Yibin (Chine) : Excavation of the Shizhudi Cemetery


Excavation of the Shizhudi Cemetery in Yibin, Sichuan Province

Chinese Archaeology

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The Shizhudi cemetery, located on the first to fifth terraces on north bank of Jinsha River, administratively belongs to Tianba Village, Loudong Township, Pingshan County, Yibin City, Sichuan Province. The site was discovered in 2006 Archaeological Survey in the Xiangjiaba region. A systematic coring conducted by Sichuan Provincial Archaeological Institute in May 2011 found cultural deposits from the Neolithic and Shan-Zhou periods in the cemetery. Two excavations, covering an area of 4,000 m², have been carried out respectively at Location I from May to August and Location III from November to December.

The excavations yields over 280 relics of various kinds ranging from the Neolithic, Shang-Zhou, Han to Ming-Qing periods, and thousands of miscellaneous objects such as bronze wares, ceramics, irons and stone objects.

Remains from the Neolithic period include postholes of 3 houses and 5 ash pits. Since no foundation trench had been found, it seems that the houses might have been square stilt-style constructions built on the ground For instance, the house site F2 in Location III, has an area of 7 m², measuring 3 m long from north to south and 2.2 m wide from east to west. It has 14 pillar pits measuring 12-28 cm in diameter and 29-40 cm in depth. Within the pits remains grayish-brown sandy earth. Unearthed objects are mainly ceramic and stone objects. Ceramics include sandy and clay earthen wares, with the sandy wares in the majority. Their colors include yellowish brown, reddish brown, blackish brown, grayish brown and gray. The observed forms include cord-marked jars with a curved mouth with a wide everted rim, vessels with a plate-shaped mouth, jars with a flared mouth with an everted rim, as well as lids, ring-foot objects and fishing net weights. Ceramic decorations are cord-marked and fine-cord pattern, applied and incised designs. Stone object are mainly polished tools like stone chisel.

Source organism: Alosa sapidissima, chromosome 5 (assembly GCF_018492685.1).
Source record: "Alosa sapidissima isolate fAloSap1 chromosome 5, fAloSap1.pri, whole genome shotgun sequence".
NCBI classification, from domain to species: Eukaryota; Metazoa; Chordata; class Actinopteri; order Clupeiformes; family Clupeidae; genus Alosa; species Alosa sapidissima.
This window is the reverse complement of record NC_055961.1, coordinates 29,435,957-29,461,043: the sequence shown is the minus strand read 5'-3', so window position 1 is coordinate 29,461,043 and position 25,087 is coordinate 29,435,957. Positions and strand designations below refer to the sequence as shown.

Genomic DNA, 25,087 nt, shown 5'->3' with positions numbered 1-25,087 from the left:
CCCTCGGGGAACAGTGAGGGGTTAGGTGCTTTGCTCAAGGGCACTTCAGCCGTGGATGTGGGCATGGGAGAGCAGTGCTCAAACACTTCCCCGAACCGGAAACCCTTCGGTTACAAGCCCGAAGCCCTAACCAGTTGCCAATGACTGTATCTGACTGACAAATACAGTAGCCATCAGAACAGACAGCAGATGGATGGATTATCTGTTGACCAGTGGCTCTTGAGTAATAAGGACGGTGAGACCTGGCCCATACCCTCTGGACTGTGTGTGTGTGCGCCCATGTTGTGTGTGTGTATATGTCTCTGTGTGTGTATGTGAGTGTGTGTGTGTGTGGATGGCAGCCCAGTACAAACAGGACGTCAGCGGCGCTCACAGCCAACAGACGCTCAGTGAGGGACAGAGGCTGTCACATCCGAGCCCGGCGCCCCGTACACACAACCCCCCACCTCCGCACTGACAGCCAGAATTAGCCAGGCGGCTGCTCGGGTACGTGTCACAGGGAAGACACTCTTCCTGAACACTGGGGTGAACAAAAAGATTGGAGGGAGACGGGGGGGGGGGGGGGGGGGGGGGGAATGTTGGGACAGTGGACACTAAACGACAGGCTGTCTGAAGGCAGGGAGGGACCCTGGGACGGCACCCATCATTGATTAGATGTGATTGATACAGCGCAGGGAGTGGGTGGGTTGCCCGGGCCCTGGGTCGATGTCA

The Shang-Zhou period remains include 5 houses, 1 tomb and 80 ash pits. All houses are constructed on ground, falling into two categories: 1. Buildings with foundation trenches and pillar pits. There is only one house of this kind, in a poor state of preservation. Only the foundation trench for the east wall and a part of south wall could be seen, with the rest destroyed by Han Dynasty tombs; 2. Stilt-style buildings, remaining only pillar pits and without foundation trench. As to their plans, two are nearly square and one is oval and one is triangular.
The tomb is in a shaft form remaining 2 m long and 0.62 m wide, filled with yellowish brown earth. The skeleton is poorly preserved. Very few burial objects are found. Only two jars with pointed bottom could be identified.

The ash pits are in various forms like oval, round, square, rectangular and irregular shapes.

The unearthed objects are mainly ceramics and stone wares. Ceramics are mostly sandy earthen wares. There are also some clay ones. Ceramic colors include grayish-brown and red. Their surfaces are plain or marked with cord pattern. The visible forms include point-bottomed jars, point-bottomed cups, round-bottomed bowls, point-bottomed plates, small flat-bottomed jars, vessels with a high neck, vessels with a ring-foot, fishing net weights and spinning wheels. Stone objects, like stone axes and awls, are mainly polished ones, and there are also some chipped ones.

Remains from the Warring States and Qin-Han periods include 61 tombs and 30 ash pits. The tombs are assigned to the late Warring States period to middle and late Eastern Han Dynasty. With a well-planed distribution they vary in forms as rectangular shaft, round pit, brick-constructed, stone cist and urn burial.

Burial objects include wares of ceramic, iron, bronze and stone. Ceramics are mainly sandy earthen wares, in colors of gray, grayish brown, blackish brown, red and yellowish brown. The visible forms include jars, urns, Zengs, cauldrons, Dous and single-eared jars. Other objects include bronze wares like coins, lances and fragmentary mirrors, iron wares like swords, axes, forks, and some agates beads.

CIV  108 :   Civilisations de la Chine antique / Ancient China : Origins to Empire


Nearly 70 features are assigned to Ming-Qing dynasties, including houses, ash pits and tombs. Tombs are mainly rectangular shaft and stone cist. Ash pits are in oval, round and irregular forms.

The Shizhudi Cemetery is a Han period cemetery with a wealth of findings in southern Sichuan Province. The two excavations help to make clear the distribution laws and cultural traits of the cemetery, and provide important materials for studying cultural exchanges between southern Sichuan and the reaches of Jinsha River during the Qin-Han period. The large-sized Shang-Zhou ruin is considered to be the first discovery of its kind in southern Sichuan. The Neolithic remains are of great significance for researching origin of the Neolithic culture in the reaches of Jinshajiang River and its mutual relation with Baodun Culture in Chengdu Basin and Neolithic cultures in Three Gorges areas.    (Translator: Tong Tao)